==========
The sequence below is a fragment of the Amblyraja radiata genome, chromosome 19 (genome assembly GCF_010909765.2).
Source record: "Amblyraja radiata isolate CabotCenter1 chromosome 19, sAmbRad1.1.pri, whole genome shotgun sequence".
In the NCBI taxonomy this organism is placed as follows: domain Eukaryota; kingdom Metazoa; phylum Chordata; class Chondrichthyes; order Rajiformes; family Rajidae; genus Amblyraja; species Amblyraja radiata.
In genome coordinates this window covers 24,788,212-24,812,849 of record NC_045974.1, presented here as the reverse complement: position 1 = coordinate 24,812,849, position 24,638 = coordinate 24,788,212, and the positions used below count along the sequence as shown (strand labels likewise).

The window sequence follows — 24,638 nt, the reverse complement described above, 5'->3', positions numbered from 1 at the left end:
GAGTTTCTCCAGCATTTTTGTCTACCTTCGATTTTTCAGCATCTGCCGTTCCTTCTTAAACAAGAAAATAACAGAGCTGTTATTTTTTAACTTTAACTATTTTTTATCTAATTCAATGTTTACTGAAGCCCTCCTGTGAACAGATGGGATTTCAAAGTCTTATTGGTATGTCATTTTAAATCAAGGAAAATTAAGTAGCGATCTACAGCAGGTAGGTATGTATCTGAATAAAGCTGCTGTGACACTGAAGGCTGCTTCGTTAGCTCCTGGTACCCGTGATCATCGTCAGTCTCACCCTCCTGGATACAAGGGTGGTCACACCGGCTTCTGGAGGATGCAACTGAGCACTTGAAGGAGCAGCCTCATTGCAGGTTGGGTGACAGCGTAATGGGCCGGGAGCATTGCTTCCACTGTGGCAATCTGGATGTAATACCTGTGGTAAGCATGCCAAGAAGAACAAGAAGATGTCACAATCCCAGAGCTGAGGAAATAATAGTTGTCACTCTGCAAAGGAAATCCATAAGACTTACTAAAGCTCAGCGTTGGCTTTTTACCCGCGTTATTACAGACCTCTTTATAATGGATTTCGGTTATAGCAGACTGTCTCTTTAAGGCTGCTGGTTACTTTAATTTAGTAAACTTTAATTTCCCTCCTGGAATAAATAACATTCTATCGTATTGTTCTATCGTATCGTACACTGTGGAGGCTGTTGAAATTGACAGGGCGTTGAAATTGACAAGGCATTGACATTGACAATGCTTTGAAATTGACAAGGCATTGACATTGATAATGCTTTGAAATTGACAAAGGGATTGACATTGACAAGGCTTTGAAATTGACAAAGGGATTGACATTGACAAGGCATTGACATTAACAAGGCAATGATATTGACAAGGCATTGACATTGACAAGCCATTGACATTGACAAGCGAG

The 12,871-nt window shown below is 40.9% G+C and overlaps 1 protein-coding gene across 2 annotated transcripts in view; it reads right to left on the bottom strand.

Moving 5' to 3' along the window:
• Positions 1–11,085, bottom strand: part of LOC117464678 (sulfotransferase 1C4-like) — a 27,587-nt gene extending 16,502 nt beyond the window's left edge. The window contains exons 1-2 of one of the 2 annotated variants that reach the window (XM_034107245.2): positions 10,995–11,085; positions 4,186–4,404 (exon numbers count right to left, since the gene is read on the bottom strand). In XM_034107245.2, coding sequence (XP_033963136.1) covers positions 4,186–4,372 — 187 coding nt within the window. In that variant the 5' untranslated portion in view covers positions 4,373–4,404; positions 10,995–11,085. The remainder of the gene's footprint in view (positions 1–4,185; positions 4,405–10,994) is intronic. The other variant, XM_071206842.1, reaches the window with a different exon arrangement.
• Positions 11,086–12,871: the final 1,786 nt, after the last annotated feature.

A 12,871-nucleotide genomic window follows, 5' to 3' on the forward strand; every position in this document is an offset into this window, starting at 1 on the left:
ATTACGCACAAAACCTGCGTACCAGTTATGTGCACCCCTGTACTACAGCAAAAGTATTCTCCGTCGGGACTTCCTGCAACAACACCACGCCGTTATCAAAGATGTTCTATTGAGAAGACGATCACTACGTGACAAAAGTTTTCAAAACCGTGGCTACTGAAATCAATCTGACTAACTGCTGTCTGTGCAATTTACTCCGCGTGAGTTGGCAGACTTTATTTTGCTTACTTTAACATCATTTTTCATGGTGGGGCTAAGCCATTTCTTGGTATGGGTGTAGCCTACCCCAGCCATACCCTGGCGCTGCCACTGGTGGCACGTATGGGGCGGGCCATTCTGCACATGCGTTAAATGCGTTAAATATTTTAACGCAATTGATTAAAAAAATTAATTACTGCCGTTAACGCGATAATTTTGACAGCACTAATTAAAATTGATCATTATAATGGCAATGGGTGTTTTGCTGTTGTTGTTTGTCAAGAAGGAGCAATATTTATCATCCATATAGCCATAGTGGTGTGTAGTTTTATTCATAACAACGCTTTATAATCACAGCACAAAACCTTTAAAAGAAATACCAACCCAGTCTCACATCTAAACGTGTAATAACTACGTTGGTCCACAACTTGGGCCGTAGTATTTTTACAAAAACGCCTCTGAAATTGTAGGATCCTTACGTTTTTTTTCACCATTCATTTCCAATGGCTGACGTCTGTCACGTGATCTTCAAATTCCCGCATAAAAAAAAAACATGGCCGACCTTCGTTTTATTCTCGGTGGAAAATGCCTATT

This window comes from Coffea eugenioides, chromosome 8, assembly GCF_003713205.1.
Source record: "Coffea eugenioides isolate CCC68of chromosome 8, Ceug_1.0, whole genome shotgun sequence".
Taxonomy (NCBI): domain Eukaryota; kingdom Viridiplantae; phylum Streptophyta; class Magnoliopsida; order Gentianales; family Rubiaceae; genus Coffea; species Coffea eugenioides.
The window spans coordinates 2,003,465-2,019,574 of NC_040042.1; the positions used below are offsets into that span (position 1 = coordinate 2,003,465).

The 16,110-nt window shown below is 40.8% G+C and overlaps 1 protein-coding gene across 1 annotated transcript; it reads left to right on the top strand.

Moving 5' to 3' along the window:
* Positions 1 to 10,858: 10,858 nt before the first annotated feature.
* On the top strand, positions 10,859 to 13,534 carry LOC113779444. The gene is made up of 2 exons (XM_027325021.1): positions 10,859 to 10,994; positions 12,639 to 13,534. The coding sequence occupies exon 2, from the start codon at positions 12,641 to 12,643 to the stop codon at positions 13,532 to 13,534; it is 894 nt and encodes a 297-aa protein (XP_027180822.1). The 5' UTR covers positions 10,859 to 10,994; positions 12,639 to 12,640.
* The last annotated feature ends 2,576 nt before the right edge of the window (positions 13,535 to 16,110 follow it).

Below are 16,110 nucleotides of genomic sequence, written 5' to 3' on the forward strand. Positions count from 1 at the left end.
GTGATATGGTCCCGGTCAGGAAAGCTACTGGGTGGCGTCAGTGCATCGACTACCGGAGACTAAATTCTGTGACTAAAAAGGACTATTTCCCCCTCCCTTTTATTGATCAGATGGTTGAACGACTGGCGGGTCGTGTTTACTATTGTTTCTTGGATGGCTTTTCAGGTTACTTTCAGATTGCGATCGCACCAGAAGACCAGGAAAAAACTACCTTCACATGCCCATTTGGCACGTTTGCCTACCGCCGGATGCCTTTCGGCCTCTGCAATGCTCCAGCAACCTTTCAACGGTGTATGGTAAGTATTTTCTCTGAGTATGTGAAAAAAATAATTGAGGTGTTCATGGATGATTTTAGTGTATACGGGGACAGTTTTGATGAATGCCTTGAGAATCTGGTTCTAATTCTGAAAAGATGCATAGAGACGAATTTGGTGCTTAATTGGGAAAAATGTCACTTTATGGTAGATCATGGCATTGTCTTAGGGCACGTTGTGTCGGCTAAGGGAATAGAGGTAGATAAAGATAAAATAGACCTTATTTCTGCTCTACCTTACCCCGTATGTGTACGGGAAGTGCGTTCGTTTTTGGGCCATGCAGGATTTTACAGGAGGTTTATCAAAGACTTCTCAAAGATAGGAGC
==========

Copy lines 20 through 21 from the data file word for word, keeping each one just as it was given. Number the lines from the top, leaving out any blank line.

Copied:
* On the top strand, positions 10,859 to 13,534 carry LOC113779444. The gene is made up of 2 exons (XM_027325021.1): positions 10,859 to 10,994; positions 12,639 to 13,534. The coding sequence occupies exon 2, from the start codon at positions 12,641 to 12,643 to the stop codon at positions 13,532 to 13,534; it is 894 nt and encodes a 297-aa protein (XP_027180822.1). The 5' UTR covers positions 10,859 to 10,994; positions 12,639 to 12,640.
* The last annotated feature ends 2,576 nt before the right edge of the window (positions 13,535 to 16,110 follow it).